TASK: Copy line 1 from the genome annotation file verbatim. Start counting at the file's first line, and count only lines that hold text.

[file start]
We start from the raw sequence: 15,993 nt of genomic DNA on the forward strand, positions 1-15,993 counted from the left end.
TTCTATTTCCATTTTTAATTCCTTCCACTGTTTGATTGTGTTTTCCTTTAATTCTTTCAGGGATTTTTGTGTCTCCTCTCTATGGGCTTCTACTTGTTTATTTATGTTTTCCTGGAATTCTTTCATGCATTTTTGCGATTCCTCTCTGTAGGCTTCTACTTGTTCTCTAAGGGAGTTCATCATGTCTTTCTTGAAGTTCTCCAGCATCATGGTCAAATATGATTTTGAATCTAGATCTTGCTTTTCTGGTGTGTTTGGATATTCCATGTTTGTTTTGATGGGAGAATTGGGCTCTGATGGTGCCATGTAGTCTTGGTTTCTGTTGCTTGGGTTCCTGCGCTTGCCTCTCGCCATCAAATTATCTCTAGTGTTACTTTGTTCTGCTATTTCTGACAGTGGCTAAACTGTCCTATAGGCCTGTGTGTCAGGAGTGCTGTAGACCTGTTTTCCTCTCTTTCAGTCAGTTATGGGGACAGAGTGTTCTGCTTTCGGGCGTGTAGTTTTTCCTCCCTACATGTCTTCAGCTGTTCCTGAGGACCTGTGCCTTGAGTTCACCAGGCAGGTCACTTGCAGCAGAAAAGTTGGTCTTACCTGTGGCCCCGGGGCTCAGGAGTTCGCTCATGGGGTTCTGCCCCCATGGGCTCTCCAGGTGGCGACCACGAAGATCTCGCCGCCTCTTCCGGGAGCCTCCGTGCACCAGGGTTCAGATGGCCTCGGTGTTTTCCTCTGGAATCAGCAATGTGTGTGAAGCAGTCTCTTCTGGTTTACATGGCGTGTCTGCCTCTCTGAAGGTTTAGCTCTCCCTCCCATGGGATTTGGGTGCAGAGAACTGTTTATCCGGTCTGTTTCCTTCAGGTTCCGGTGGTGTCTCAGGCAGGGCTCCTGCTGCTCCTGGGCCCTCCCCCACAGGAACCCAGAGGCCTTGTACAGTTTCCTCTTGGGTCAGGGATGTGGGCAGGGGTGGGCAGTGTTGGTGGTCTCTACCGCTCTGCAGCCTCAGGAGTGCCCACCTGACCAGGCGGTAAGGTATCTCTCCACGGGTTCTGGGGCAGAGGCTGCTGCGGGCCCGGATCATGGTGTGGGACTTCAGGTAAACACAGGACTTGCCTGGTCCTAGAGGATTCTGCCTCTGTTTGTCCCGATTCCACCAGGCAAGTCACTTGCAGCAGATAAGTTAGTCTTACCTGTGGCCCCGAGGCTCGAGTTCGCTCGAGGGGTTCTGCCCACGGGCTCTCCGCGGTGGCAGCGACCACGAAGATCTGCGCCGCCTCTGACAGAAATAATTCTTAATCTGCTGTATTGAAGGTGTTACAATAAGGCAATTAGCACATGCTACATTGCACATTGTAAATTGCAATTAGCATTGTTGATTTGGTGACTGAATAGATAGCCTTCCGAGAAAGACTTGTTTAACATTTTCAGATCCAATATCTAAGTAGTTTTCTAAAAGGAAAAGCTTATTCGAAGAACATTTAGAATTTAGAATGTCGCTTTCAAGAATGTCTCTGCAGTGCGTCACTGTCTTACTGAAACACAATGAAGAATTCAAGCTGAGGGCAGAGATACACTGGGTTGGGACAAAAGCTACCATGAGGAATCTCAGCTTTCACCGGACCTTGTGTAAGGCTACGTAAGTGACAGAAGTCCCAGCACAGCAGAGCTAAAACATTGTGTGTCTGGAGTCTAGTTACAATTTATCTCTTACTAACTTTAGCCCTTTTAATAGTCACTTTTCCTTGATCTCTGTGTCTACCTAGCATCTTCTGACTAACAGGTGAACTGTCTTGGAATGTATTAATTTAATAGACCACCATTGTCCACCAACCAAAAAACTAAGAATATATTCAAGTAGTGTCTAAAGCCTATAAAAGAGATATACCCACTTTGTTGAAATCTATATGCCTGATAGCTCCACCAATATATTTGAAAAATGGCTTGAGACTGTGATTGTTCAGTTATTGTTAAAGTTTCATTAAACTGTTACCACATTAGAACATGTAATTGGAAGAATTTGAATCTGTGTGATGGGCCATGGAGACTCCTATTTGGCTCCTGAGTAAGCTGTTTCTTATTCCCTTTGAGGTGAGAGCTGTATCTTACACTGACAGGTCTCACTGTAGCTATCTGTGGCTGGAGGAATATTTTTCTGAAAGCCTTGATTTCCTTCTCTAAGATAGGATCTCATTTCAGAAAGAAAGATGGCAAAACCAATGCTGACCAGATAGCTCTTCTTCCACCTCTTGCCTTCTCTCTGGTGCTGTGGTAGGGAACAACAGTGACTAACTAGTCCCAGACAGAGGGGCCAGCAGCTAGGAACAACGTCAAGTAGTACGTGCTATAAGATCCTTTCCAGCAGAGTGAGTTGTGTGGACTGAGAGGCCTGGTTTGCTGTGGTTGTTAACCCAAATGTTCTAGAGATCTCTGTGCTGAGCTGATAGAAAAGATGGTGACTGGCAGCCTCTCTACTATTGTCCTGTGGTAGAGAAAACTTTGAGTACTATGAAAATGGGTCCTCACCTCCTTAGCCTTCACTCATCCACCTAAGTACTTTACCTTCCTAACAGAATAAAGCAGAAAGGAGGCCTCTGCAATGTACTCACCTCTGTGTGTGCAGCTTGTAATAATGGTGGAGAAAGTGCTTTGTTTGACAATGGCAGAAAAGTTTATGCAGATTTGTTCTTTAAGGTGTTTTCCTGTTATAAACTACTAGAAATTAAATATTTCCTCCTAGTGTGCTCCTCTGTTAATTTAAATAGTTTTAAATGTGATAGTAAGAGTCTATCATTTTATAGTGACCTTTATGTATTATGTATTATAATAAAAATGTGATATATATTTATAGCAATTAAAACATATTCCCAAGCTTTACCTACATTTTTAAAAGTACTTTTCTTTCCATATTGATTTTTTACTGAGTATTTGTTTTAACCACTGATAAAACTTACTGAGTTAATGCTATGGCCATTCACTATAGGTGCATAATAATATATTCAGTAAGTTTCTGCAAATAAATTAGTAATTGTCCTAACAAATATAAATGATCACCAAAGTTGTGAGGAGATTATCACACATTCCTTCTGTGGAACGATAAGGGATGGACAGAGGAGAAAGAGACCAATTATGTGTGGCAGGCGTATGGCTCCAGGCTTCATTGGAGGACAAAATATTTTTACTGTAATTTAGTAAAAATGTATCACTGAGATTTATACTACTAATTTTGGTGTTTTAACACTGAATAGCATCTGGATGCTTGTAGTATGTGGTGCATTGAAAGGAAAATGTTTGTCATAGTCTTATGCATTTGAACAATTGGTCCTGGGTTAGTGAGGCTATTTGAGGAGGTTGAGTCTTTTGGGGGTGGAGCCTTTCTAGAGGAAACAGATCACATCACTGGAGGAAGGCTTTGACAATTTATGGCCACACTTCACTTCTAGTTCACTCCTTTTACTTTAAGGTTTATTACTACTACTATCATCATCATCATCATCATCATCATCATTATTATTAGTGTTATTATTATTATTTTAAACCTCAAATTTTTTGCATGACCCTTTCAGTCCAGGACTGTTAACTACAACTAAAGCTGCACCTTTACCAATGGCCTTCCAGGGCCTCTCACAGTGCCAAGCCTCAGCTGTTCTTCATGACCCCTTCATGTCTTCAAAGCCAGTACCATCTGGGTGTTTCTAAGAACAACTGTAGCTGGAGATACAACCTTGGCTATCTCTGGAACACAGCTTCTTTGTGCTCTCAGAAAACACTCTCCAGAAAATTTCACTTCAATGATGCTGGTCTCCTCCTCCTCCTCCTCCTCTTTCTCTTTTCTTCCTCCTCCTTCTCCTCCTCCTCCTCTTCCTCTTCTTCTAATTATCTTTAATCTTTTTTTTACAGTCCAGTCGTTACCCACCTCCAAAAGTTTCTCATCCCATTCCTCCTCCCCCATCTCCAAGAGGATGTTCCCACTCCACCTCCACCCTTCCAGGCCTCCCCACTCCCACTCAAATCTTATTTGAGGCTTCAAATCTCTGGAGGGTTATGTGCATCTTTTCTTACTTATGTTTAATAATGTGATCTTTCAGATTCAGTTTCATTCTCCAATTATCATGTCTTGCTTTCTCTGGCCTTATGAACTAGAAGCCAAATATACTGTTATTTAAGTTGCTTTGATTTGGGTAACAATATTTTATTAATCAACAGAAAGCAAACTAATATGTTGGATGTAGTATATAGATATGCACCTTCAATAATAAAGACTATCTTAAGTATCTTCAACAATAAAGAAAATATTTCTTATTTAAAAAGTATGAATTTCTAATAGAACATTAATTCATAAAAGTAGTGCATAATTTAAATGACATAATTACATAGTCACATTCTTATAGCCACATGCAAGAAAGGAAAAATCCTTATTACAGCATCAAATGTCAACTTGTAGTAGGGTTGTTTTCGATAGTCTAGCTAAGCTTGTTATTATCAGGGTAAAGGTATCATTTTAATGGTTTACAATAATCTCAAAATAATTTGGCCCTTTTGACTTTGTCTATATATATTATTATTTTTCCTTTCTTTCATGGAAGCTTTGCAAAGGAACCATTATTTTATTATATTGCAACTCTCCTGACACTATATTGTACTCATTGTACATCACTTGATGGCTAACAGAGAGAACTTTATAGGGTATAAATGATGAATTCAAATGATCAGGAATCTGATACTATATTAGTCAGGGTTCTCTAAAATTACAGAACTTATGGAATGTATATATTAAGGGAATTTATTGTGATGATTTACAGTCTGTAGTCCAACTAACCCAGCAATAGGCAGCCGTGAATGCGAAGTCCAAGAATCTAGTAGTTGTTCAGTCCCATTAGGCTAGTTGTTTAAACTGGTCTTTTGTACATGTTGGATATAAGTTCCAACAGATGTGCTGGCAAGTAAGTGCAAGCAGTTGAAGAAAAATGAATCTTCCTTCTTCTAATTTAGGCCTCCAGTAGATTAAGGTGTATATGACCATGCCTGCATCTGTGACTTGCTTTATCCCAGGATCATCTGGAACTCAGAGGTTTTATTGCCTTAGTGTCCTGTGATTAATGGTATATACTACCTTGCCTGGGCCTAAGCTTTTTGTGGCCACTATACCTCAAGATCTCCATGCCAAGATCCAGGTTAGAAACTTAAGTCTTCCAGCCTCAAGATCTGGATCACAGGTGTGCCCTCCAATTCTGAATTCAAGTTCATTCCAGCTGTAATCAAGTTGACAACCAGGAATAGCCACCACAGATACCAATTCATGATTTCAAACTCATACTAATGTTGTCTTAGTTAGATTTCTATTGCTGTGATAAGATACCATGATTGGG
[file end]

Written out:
We start from the raw sequence: 15,993 nt of genomic DNA on the forward strand, positions 1-15,993 counted from the left end.